The Department of Education is investigating a Park Slope middle and high school principal accused of communist organizing, according to a lawsuit filed by longtime Park Slope Collegiate Principal Jill Bloomberg and multiple news reports. The DOE's Office of Special Investigations contacted Bloomberg in March, prompting a surge of support from parents and teachers who have defended Bloomberg as an "outspoken advocate against racial discrimination."
According to the DOE, the investigation isn't related to Bloomberg's politics or activism. Instead, the department said, Bloomberg may have violated a policy against political organizing during school hours. The NY Times reports that the DOE sent a letter to Bloomberg's lawyers, stating that she and two other teachers are under investigation for allegedly recruiting students to the Progressive Labor Party, and inviting them to marches.
"On May 12, 2016 a confidential complainant lodged a complaint with SCI against plaintiff alleging that plaintiff was actively recruiting students to participate in a political party," according to the DOE. That complaint was closed, then reopened last December when the same complainant alleged Bloomberg's husband filmed a documentary for the Len Ragizin Foundation that featured students and staff "without their authorization." (The complainant also took issue with a bake sale raising money for a May Day march, according to court documents.)
Last Friday, Bloomberg sued. Her lawsuit [PDF], published by Chalkbeat, accuses the DOE of investigating her "in retaliation for her advocacy and organizing against unequal resources being allocated to the students" at Park Slope Collegiate, part of the larger John Jay campus. The DOE violated her right to free speech under the First Amendment, it alleges.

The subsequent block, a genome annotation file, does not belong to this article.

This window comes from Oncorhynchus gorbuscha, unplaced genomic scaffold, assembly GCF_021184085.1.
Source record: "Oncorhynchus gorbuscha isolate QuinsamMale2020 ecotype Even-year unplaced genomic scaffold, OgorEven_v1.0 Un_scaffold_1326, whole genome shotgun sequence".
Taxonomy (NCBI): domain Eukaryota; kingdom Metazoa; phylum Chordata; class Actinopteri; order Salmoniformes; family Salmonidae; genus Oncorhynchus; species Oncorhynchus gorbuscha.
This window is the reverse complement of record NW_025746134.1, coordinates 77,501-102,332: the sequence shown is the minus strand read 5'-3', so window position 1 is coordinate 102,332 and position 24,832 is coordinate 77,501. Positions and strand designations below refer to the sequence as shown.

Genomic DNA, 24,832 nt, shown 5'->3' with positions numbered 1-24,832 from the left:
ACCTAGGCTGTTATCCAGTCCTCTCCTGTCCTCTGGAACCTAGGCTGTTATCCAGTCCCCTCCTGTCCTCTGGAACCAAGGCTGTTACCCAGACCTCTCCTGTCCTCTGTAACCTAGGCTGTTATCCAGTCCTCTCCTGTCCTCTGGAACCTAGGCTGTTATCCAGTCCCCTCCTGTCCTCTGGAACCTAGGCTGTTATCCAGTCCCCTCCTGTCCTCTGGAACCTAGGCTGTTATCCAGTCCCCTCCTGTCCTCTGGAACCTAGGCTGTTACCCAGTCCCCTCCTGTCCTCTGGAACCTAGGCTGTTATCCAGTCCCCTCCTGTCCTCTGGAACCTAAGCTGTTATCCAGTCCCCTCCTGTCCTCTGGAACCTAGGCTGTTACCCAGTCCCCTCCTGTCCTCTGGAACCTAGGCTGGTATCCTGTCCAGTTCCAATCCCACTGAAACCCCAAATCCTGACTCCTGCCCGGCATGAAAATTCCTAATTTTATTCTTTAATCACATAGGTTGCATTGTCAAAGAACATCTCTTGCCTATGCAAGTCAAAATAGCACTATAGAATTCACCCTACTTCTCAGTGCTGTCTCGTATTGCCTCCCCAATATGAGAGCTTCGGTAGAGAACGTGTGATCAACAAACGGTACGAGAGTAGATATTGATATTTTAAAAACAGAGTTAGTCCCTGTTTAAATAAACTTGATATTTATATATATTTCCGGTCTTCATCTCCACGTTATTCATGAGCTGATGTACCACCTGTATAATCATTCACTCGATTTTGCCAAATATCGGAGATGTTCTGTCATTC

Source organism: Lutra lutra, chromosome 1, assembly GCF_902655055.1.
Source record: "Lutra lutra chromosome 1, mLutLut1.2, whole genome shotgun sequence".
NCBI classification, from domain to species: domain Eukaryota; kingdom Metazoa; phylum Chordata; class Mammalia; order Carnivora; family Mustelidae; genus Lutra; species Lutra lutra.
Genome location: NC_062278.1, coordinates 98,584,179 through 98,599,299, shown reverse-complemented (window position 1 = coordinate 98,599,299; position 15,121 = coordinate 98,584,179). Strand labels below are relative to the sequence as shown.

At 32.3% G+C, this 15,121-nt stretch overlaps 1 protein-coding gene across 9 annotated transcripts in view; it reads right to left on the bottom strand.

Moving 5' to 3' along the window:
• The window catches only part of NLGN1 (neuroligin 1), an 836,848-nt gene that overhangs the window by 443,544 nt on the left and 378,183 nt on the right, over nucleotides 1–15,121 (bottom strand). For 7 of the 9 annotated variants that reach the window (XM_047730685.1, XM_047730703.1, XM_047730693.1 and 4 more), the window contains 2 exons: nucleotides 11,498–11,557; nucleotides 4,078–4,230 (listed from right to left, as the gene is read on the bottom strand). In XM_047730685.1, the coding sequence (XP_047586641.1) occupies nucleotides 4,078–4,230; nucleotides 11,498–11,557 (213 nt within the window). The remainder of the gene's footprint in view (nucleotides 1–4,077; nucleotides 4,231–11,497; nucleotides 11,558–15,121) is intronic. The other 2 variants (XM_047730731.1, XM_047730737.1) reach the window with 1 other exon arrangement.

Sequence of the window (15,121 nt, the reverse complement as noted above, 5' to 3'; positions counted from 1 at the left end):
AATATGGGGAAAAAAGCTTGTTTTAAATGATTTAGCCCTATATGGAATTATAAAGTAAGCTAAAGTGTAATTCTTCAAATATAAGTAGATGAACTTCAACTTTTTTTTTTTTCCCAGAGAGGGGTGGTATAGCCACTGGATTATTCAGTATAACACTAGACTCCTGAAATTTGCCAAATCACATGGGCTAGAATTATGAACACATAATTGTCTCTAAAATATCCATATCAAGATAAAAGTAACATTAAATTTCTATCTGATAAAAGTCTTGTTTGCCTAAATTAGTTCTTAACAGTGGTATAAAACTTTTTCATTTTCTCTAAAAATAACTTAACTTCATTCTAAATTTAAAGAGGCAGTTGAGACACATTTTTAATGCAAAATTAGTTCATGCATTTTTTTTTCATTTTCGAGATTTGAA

"What speech is prohibited?" Bloomberg told reporters outside court on Monday. "The speech I am most known for is anti-racism."
— New York City DSA 🌹 (@nycDSA) May 3, 2017
Bloomberg told the NY Times that she denies the recruitment allegations, as well as any affiliation with PLP (a few anonymous teachers pointed the paper to a 2011 post on the PLP website about a study group for students).
The NY Times also detailed Bloomberg's criticisms of DOE policies she says perpetuate school segregation. Park Slope Collegiate is majority black and Latino, and since 2010 has shared a building with predominantly-white Millennium Brooklyn High School. The DOE put off much needed building renovations until Millennium came in, Bloomberg said. In the years since, she's protested the installation of metal detectors and organized assemblies about police brutality. According to the NY Times, school investigators first approached her in March, soon after she criticized the DOE for offering a more robust sports program to Millennium than Park Slope Collegiate had.
Federal District Court Judge Paul Gardephe this week denied Bloomberg's request for an injunction to stop the DOE investigation until her lawsuit is resolved, saying that she failed to prove her rights had been violated.
"We will continue to fight, because this investigation is very dangerous," Maria Chickedantz, Bloomberg's lawyer, told Gothamist. "It's an investigation into ideological beliefs."
"Teachers at PSC have told us they are no longer comfortable talking about civil rights issues or wearing Black Lives Matters shirts, and considering the basis of the investigation into Jill Bloomberg, they are right to be afraid," she added.
The DOE deferred to the City Law Department for comment on Bloomberg's lawsuit. That department did not immediately comment.
[Update 5:00 p.m.]: City Law Department spokesman Nick Paolucci stated that, "Ms. Bloomberg’s recent concerns had nothing to do with the current investigation, which DOE was obligated to open after allegations of misconduct were brought to its attention."
"Her lawsuit has no merit because no evidence has been presented to support her claims," he added.
As for the complaints about sports offering at her school, "In partnership with Principal Bloomberg, the DOE has significantly expanded sports programs at the Park Slope Collegiate campus," Paolucci said.